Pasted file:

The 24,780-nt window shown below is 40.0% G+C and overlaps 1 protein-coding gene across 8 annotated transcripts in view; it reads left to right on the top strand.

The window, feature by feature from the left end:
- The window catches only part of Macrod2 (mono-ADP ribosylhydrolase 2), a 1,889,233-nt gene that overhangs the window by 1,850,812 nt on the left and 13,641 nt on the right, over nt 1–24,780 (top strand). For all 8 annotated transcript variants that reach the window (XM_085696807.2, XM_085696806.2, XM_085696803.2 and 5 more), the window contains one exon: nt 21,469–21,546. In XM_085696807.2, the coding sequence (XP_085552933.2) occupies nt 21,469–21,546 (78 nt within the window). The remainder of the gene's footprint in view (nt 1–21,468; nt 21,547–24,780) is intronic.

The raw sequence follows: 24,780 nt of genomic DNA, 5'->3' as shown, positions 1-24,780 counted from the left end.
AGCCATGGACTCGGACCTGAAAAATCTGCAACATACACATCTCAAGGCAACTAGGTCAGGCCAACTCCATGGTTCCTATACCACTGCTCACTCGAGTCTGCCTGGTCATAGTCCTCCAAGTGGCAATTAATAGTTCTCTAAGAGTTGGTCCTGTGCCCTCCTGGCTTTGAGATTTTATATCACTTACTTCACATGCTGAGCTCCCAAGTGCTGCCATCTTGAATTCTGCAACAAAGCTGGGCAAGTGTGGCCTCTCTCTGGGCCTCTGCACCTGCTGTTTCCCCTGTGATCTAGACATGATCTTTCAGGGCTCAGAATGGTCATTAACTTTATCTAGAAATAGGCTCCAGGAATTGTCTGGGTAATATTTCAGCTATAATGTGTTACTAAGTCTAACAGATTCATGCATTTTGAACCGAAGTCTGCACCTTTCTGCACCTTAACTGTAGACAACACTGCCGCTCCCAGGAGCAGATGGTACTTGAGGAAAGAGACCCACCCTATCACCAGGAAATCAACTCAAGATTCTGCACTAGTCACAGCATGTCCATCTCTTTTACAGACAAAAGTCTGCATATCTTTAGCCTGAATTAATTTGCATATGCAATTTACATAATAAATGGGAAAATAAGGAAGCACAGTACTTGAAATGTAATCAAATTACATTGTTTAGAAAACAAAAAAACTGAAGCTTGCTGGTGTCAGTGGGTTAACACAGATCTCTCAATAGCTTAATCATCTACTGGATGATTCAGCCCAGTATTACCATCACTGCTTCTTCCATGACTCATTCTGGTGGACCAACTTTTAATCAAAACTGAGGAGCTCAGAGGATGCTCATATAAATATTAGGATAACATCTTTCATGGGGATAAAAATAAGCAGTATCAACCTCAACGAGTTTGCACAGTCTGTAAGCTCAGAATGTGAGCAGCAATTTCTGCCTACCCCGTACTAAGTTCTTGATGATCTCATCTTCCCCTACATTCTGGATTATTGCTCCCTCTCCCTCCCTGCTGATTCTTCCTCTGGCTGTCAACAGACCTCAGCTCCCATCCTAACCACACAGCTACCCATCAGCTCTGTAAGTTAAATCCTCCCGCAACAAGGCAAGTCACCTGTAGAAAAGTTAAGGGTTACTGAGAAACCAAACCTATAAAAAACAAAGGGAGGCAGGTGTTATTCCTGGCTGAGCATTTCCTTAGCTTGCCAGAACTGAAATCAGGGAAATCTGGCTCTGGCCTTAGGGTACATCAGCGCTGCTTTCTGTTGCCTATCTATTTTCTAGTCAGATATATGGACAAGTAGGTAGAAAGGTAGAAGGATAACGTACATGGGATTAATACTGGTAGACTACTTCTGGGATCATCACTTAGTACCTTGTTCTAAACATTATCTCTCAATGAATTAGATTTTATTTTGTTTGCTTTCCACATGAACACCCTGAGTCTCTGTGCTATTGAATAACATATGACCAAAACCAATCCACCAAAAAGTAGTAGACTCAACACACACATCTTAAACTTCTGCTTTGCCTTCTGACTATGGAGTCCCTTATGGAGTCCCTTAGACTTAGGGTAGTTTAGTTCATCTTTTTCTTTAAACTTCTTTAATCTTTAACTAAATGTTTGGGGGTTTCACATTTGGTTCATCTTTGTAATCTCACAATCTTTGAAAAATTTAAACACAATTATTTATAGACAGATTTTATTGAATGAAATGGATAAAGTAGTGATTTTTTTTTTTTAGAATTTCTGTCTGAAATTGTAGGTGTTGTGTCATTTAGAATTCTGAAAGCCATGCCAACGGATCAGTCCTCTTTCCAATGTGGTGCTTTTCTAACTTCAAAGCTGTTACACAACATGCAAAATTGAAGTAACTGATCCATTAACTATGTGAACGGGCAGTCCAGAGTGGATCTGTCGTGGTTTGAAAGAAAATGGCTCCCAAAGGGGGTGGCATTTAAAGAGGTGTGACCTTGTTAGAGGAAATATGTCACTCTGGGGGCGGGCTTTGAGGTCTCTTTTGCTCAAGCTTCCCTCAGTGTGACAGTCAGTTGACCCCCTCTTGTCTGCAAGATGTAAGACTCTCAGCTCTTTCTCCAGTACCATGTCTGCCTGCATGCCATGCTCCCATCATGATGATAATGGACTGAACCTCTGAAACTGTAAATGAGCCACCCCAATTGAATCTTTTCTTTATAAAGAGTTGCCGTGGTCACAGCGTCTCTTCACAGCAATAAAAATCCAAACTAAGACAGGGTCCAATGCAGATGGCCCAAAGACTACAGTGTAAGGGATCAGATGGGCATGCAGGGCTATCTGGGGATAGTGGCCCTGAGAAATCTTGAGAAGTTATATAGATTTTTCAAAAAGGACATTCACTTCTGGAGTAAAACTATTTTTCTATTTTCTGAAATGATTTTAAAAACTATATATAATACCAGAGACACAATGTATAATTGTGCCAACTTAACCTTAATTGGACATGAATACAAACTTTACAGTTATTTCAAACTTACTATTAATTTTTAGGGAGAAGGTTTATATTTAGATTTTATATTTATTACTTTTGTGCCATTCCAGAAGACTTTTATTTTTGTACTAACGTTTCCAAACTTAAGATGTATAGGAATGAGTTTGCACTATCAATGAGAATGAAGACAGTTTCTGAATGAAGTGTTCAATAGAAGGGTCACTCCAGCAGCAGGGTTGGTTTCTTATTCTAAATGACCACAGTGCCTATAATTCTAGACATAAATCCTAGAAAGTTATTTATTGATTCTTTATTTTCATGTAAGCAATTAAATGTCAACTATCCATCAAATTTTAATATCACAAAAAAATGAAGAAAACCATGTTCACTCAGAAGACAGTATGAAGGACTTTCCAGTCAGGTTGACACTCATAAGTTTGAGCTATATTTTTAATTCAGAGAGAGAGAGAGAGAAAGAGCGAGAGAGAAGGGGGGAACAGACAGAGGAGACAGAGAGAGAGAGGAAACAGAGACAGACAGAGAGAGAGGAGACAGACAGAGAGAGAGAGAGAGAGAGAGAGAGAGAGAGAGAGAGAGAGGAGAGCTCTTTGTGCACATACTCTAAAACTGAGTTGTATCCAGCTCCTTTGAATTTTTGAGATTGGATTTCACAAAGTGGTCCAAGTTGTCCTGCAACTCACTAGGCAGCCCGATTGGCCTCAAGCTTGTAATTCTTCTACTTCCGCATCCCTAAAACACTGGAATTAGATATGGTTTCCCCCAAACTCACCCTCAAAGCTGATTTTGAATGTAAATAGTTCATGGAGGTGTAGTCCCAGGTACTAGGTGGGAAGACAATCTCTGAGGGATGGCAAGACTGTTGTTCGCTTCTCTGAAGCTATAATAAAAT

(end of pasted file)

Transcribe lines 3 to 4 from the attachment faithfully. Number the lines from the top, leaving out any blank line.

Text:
- The window catches only part of Macrod2 (mono-ADP ribosylhydrolase 2), a 1,889,233-nt gene that overhangs the window by 1,850,812 nt on the left and 13,641 nt on the right, over nt 1–24,780 (top strand). For all 8 annotated transcript variants that reach the window (XM_085696807.2, XM_085696806.2, XM_085696803.2 and 5 more), the window contains one exon: nt 21,469–21,546. In XM_085696807.2, the coding sequence (XP_085552933.2) occupies nt 21,469–21,546 (78 nt within the window). The remainder of the gene's footprint in view (nt 1–21,468; nt 21,547–24,780) is intronic.

The raw sequence follows: 24,780 nt of genomic DNA, 5'->3' as shown, positions 1-24,780 counted from the left end.